Due to technical challenges, slide-out modules are relatively new addition in truck campers (they came in late 90’s). Needless to say however, that these days due to multiple slide-out modules (you will find on the market models with up to 3 slide-outs), truck campers can offer much sought residential ambiance (living space with entertainment center, lounge with sofa etc…) as well as bath with toilet and  shower. 

Note that slide-out units are available only in hard-wall truck campers with full frame structure (so-far not possible in pop-up TCs and frame-less molded-fiberglass models).

  • Pros: Truck campers with slide-out modules offer much more comfortable RV-ing conditions (space, ambiance, more features..).
  • Cons: Significantly higher price and weight (for many important barriers). More complex structure (many moving elements) will lead to lower durability). Usually they require heavy-duty long-bed pickup trucks w/dual rear wheels for hauling. Due to extra weight and higher center of gravity, TCs w/ slide-out modules are not the best for off-road adventures.

TCs w/bath

      While baths are relatively new additions in our homes (compared to millennia of human civilizations), today they are indisputably considered as a must in any home, including the one “away-from-home”. It will be also difficult to convince any RV-er (especially boondocking) that the Mother Nature with solve all problems. So, what options you will find in truck campers?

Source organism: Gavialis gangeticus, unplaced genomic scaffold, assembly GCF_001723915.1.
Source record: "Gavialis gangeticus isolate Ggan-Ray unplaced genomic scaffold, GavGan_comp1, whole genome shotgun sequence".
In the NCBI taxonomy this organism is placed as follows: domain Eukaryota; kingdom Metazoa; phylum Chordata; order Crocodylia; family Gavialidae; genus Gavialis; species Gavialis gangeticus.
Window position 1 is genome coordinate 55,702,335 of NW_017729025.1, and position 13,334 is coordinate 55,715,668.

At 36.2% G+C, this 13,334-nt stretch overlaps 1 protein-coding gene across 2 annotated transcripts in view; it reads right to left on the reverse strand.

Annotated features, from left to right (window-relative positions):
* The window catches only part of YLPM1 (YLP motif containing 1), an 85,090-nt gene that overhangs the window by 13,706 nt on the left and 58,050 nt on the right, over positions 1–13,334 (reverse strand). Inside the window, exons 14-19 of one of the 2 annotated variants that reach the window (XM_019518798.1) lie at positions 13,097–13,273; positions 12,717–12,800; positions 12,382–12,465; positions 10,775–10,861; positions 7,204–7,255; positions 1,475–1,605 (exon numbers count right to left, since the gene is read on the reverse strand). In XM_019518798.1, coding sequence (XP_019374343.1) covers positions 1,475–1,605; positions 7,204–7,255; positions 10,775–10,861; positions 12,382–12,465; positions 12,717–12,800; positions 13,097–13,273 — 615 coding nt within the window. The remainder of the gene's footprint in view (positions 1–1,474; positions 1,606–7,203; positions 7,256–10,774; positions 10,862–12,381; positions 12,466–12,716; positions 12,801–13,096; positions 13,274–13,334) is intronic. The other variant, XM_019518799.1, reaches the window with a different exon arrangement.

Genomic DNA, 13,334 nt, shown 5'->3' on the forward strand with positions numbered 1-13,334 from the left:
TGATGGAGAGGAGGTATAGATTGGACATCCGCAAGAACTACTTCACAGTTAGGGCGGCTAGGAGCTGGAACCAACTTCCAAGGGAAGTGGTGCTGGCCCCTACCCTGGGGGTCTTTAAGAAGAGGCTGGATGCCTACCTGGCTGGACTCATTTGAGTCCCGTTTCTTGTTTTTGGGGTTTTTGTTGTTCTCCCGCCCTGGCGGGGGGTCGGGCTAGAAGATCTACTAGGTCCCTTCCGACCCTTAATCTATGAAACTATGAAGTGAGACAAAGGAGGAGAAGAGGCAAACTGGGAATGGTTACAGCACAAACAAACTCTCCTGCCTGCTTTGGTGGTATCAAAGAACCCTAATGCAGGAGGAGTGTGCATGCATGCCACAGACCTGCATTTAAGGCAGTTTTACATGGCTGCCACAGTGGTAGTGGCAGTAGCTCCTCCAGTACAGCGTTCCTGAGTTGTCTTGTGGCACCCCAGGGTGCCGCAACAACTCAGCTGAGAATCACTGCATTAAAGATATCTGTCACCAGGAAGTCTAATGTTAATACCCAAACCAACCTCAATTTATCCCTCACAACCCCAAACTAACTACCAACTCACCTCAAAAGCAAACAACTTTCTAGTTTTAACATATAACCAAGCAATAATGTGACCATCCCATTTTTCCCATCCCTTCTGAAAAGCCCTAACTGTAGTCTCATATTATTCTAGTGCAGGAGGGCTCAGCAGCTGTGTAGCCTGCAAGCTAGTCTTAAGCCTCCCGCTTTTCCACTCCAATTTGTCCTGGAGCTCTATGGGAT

• Dry baths (separate shower cabin, toilet, sink, medicine cabinet etc) are available in high-end TC models with slide-outs.
  • Wet baths (cabin combining shower with toilet but usually w/o sink) are more widely available even in traditional truck campers. 
  • Both solutions provide some level of comfort and privacy but take substantial space and add extra weight (plumbing, black tank etc…) as well as cost. However, if this is a non-negotiable feature, then opting for the wet-bath will be a good compromise as it usually takes less space and adds less weight compared to bath’s dry-versions. 
  • Other Solutions: For those happy with an exterior shower (or even better – portable “solar shower”) this may be the best option without adding extra weight and “stealing” interior space. The problem of toilet can then be solved by using a cassette-toilet (portable waste tank has to be periodically dumped into sewer system), or more and more popular concept of composting toilet (does not need any flush water and its waste tanks can be dumped into the nature once the composting process is finished).